Up to twenty events have been selected annually as Championship qualifiers with the best scores on half or three quarters that number being taken into account at the end of each year. Originally, points were awarded to the first fifteen drivers and the first fifteen navigators (fifteen for first place and one for fifteenth), there being separate categories for the two different skills required of a rally crew. More recently, only the first ten crews qualify for points, and this is the case for 1970.
In the selection of events no regard is taken of their status. This is because the difference between a restricted event and a National is merely on paper. Indeed, there are several restricted rallies which are tougher than most Nationals and far more popular for that reason. Furthermore, administration costs are higher for organisers of National events, a fact which results usually in higher entry fees for competitors— and the Championship is intended for amateurs after all. In 1969 Castrol recognised the importance of the Championship and its place in British rallying and offered its support in many ways. The association of this oil company with Motoring News continues into 1970 when fifteen events will be qualifiers, the best ten scores in each case to be taken into account at the end of the year. Although the Championship qualifiers appear in MOTOR SPORT’s fixture list each month, a complete list of the 1970 rallies would enable readers to view the series as a whole and not just as single events month by month. Such a list appears on this page. Should any reader desire more detailed information, such as the area in which an event will be run or the address of its secretary, we will be happy to supply it.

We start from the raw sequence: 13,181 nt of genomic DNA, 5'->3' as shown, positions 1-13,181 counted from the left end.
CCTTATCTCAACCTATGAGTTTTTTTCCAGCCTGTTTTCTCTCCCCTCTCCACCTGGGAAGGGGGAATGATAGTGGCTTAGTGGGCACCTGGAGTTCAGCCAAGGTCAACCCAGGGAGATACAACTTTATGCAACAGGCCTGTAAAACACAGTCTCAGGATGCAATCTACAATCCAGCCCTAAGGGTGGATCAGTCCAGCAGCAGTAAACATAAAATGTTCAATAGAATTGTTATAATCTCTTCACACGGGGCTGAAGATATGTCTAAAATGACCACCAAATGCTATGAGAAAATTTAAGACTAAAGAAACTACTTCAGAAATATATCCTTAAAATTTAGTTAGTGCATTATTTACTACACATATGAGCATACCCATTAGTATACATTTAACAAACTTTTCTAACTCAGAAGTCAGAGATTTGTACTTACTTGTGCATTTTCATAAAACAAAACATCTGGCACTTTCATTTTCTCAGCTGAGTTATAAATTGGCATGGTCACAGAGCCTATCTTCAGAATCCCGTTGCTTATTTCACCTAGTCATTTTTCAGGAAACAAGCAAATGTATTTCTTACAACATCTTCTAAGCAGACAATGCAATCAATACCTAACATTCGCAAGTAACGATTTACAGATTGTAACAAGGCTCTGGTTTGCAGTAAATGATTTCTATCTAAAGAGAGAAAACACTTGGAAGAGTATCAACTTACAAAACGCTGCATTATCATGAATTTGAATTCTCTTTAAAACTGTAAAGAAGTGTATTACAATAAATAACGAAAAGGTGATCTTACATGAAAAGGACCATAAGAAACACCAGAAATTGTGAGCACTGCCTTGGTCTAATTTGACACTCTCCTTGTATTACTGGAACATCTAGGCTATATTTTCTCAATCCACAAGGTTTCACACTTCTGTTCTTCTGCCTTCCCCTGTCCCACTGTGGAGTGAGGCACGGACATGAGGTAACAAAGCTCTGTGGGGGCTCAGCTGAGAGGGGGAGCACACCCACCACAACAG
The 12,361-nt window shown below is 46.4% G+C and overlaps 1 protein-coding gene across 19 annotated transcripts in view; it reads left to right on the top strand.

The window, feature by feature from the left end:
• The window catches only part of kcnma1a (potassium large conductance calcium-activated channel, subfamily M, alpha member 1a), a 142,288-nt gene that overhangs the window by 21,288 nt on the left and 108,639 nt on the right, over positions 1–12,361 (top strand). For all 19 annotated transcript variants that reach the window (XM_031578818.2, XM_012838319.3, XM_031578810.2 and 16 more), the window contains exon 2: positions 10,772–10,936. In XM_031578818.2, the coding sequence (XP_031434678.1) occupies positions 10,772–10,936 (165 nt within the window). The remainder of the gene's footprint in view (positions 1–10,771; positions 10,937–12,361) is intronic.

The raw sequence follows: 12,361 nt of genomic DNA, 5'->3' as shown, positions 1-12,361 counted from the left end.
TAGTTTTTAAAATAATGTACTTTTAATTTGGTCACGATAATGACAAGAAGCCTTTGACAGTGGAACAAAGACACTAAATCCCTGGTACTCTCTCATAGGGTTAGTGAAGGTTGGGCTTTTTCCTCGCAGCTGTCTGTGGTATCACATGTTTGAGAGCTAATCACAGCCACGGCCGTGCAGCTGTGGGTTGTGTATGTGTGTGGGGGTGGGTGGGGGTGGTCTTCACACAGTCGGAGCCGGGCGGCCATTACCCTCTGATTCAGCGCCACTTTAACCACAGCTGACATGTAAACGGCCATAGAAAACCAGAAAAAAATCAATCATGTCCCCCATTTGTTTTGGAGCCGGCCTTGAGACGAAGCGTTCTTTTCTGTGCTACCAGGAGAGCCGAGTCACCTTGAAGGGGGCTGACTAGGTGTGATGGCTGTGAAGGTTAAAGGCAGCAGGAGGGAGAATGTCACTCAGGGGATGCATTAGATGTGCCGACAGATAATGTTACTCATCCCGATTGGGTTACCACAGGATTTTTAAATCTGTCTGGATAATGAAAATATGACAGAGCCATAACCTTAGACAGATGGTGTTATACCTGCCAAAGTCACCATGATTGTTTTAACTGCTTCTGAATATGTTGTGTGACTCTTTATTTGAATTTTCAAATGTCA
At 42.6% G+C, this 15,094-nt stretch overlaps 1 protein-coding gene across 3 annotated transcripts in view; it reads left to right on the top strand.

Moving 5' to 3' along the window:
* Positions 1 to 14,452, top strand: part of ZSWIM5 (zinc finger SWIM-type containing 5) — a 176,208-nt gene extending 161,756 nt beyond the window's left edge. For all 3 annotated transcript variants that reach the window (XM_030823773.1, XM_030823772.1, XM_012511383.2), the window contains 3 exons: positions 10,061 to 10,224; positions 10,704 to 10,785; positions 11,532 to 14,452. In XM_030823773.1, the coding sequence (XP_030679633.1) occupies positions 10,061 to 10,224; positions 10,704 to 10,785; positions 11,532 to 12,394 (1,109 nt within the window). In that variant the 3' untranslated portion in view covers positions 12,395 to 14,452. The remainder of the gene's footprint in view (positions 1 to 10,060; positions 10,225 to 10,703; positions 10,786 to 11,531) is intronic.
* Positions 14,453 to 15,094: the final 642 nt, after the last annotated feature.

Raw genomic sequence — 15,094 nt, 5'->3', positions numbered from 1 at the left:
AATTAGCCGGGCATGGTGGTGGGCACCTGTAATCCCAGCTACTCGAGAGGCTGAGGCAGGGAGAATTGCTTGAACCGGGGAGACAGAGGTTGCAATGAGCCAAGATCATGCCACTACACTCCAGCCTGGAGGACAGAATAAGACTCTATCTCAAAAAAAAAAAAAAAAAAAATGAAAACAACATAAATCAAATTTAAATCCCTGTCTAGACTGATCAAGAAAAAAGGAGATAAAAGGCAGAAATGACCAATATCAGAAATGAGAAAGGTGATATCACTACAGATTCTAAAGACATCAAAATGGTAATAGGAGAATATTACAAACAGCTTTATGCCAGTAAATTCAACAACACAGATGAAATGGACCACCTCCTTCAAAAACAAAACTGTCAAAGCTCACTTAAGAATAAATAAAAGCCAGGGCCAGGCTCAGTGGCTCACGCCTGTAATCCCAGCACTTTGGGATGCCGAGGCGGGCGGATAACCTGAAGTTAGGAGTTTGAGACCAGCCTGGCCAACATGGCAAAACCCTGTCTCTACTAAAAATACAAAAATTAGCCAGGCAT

In years past, the British manufacturers who ran rally teams operated schemes whereby private entrants who achieved success in their cars were given bonus payments on a scale which depended on the status of the particular events in which they took part. When BMC was merged with Leyland the scheme operated from Abingdon stopped. But an announcement last month gave details of a new scheme which will be operated by British Leyland throughout 1970. It will be based on rallies, races and hill-climbs at International and National Open level. Payment will be restricted to those driving British Leyland cars (which does not include non-BL cars with BL engines.
The payments vary from £750 to the winner of an event such as the East African Safari Rally to £25 for a second place in class on, say, the Welsh Rally or the Tour de Corse. Additional payments will be made to those successful in the World Cup Rally, varying from £1,000 to the outright winner to £100 for tenth place. Of course, to qualify for payment drivers must be genuine private entrants and must be driving British Leyland cars.—G.P.